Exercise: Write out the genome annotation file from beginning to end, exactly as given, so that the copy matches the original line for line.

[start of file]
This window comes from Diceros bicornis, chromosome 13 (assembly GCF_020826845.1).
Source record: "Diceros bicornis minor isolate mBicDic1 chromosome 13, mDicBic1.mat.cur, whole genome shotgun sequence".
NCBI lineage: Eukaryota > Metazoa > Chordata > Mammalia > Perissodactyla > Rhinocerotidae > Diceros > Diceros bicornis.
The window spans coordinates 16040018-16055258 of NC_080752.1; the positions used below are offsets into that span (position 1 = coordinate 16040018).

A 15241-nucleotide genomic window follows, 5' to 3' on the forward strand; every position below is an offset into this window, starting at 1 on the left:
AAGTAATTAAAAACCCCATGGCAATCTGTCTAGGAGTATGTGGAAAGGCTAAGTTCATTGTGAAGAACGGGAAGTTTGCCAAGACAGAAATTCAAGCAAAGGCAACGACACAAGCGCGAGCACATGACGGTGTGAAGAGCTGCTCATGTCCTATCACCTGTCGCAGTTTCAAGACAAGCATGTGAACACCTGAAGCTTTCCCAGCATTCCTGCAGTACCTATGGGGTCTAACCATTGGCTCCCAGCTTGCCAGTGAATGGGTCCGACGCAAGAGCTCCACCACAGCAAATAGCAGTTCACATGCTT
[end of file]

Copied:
This window comes from Diceros bicornis, chromosome 13 (assembly GCF_020826845.1).
Source record: "Diceros bicornis minor isolate mBicDic1 chromosome 13, mDicBic1.mat.cur, whole genome shotgun sequence".
NCBI lineage: Eukaryota > Metazoa > Chordata > Mammalia > Perissodactyla > Rhinocerotidae > Diceros > Diceros bicornis.
The window spans coordinates 16040018-16055258 of NC_080752.1; the positions used below are offsets into that span (position 1 = coordinate 16040018).

A 15241-nucleotide genomic window follows, 5' to 3' on the forward strand; every position below is an offset into this window, starting at 1 on the left:
AAGTAATTAAAAACCCCATGGCAATCTGTCTAGGAGTATGTGGAAAGGCTAAGTTCATTGTGAAGAACGGGAAGTTTGCCAAGACAGAAATTCAAGCAAAGGCAACGACACAAGCGCGAGCACATGACGGTGTGAAGAGCTGCTCATGTCCTATCACCTGTCGCAGTTTCAAGACAAGCATGTGAACACCTGAAGCTTTCCCAGCATTCCTGCAGTACCTATGGGGTCTAACCATTGGCTCCCAGCTTGCCAGTGAATGGGTCCGACGCAAGAGCTCCACCACAGCAAATAGCAGTTCACATGCTT